June 22, 2018
Your advocacy helped defeat hateful anti-immigrant bill; House could vote on another one this week
By a vote of 193-231, the House rejected the NEA-opposed Securing America’s Future Act on June 21. Now, the House is preparing for a possible vote on the anti-immigrant Ryan/Goodlatte bill (H.R. 6136) that wastes billions of dollars on a border wall, calls for jailing children and families seeking asylum, and does NOT offer a reasonable a path to citizenship — 82 percent of Dreamers would not be helped at all. NEA has long advocated for the bipartisan Dream Act of 2017 (S. 1615/H.R. 3440), which provides a pathway to citizenship via multiple tracks, including higher education, military service, and employment. The vast majority of Americans support this approach, but GOP leadership will not even allow a vote on the Dream Act. Click on the take action button and tell your representative to VOTE NO on H.R. 6136 and support taking up the Dream Act.
Keep the pressure on! Tell senators again not to add a voucher program to the must-pass defense bill
On May 26, the Senate HELP Committee is expected to mark up a bill reauthorizing the Carl D. Perkins Career and Technical Education Act, which helps ensure that all students, no matter what zip code they live in, have access to high-quality career and technical education (CTE). The House passed a bipartisan bill reauthorizing the Perkins Act, H.R. 2353, a year ago. NEA’s priorities for the Senate bill include strengthening professional development, especially as it relates to serving special needs and under-represented students, like English-language learners; involving educators in decision-making and planning; and addressing skills gaps by aligning CTE programs with in-demand industries and giving programs flexibility to address local labor markets. CTE programs have long enjoyed broad, bipartisan support — their 93 percent high school graduation rate is 10 points higher than the overall graduation rate. Click on the take action button and tell your senators to support a bipartisan reauthorization of the Perkins Act.
Tell the Census Bureau not to add a citizenship question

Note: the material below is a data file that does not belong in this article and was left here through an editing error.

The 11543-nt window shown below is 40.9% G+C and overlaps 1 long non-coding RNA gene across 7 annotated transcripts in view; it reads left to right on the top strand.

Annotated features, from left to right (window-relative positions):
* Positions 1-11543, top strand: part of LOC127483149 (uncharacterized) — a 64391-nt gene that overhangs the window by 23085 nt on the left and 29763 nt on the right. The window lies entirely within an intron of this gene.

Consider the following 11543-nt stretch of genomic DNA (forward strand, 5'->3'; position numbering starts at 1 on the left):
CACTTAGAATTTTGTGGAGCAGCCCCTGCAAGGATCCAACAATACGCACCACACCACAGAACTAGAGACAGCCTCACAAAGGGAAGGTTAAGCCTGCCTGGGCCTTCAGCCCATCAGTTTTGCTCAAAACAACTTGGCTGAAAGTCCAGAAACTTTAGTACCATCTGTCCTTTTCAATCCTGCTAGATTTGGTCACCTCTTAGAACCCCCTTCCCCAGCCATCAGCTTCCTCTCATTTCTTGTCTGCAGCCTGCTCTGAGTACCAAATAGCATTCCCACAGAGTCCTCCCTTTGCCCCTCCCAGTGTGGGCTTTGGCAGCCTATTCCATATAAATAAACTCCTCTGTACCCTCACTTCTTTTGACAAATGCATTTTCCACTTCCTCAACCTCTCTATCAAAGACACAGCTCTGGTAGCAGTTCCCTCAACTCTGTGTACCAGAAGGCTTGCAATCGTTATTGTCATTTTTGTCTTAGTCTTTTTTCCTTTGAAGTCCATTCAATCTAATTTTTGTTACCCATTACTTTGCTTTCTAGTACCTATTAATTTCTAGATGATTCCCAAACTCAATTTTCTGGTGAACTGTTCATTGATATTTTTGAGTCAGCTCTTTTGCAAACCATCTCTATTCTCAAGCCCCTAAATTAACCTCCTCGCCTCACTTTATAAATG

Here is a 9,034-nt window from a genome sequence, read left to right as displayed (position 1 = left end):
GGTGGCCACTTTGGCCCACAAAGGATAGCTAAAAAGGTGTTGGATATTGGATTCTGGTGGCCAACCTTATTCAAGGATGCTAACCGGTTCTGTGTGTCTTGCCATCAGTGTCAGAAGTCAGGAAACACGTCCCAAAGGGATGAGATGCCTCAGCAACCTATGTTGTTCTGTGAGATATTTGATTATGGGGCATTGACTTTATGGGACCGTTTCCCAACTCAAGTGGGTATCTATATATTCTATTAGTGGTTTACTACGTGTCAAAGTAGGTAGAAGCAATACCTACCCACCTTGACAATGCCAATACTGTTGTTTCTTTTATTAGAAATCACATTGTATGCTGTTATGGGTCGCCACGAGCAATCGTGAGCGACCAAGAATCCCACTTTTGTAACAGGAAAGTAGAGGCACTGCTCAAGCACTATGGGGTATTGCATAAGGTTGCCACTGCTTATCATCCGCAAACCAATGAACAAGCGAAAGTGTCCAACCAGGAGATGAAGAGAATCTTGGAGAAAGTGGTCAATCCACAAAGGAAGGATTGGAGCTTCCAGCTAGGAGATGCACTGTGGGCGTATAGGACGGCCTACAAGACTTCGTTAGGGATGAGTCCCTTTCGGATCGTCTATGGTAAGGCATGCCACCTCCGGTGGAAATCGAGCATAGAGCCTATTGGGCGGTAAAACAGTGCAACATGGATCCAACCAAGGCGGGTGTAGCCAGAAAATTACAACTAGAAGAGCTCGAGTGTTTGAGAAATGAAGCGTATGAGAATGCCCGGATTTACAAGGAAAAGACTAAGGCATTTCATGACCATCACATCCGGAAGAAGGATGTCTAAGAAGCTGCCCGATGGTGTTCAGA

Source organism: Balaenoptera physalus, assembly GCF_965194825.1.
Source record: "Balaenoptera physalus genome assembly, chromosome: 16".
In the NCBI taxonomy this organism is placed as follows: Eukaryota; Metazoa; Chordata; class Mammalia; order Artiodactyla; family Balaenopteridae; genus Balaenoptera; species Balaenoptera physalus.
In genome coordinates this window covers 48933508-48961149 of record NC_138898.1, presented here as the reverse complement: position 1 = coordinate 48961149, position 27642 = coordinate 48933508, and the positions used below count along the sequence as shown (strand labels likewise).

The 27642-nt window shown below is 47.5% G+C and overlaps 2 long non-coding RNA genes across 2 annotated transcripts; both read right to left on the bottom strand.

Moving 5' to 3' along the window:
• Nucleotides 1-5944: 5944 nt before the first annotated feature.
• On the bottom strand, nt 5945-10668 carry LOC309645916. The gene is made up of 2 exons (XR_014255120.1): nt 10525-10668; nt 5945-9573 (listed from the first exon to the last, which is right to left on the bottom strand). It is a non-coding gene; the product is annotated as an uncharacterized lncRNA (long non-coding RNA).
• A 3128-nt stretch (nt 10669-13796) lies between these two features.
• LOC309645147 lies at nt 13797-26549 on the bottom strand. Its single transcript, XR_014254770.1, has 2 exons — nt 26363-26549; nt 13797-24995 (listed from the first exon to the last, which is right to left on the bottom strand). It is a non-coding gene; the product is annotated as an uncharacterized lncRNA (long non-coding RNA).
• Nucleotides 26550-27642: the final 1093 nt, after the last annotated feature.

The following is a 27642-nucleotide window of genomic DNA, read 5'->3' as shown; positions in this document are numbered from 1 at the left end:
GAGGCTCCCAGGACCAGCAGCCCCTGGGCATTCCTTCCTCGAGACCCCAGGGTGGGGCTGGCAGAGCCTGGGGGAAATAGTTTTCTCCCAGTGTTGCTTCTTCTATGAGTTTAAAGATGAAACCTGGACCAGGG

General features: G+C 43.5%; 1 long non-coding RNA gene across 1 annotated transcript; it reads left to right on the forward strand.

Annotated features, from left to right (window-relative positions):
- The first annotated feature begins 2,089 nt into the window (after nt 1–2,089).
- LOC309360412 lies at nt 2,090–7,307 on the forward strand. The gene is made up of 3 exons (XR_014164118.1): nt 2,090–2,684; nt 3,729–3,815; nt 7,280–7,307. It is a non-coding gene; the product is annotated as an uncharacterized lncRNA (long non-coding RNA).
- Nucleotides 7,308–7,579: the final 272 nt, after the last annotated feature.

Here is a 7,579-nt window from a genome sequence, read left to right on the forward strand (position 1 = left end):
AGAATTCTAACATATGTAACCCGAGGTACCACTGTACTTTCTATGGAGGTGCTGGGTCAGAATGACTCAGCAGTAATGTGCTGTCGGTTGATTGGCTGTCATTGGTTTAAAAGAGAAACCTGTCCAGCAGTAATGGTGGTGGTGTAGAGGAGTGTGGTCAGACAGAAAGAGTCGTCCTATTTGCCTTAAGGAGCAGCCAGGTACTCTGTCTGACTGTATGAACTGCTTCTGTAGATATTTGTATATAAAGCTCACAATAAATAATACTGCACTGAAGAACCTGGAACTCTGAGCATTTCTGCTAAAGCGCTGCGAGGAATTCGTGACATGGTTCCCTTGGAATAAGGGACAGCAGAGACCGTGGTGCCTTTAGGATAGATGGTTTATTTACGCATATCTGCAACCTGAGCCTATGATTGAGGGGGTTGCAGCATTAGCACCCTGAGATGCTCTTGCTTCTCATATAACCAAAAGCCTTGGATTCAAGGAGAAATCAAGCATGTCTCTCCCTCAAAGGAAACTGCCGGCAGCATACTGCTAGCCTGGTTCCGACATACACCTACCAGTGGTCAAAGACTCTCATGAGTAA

Commerce secretary Wilbur Ross announced in March that he has directed the Census Bureau to add an untested and unnecessary question to the 2020 Census form inquiring about citizenship status — a decision that is a bad for the census, bad for our communities, and bad for America. At least six lawsuits have been filed to fight the decision. A “friend of the court” brief signed by NEA and more than 150 organizations committed to advancing civil and human rights notes that the Census Bureau itself has long opposed adding a citizenship question because it would lead to an undercount that “impact[s] hard-to-count populations disproportionately.” The brief also notes that collecting citizenship data would undermine enforcement of the Voting Rights Act because it would “undercount the minority populations who rely on that data to bring VRA claims.” Click on the take action button and tell the Census Bureau NOT to add a citizenship question to the 2020 census. And feel free to add your own thoughts about the negative effects of a citizenship question to the action alert.
Cheers and Jeers
Senate Minority Leader Chuck Schumer (D-NY) and House Minority Leader Nancy Pelosi (D-CA) for their letter urging President Trump to present a plan “as soon as possible” to reunite more than 2,000 of children separated from their families due to the administration’s new “zero-tolerance” policy
45 Senate Democrats for their letter urging President Trump to reconsider and rescind three executive orders that undermine the rights of federal employees, including educators in Department of Defense schools
Reps. Joe Crowley (D-NY), Ted Deutch (D-FL), Robin Kelly (D-IL), Barbara Lee (D-CA), and Norma Torres (D-CA) for tweets urging common-sense steps to prevent gun violence and honoring the third anniversary of the massacre in a church in Charleston, South Carolina, where nine people lost their lives
Sen. Heidi Heitkamp (D-ND) for introducing the Help Encourage a Lifetime of Public Service (HELPS) Act, which would encourage public service by waiving the interest on federal student loans for each year worked in a public service job
Trump administration’s radical plan to merge the U.S. Department of Education and the U.S. Department of Labor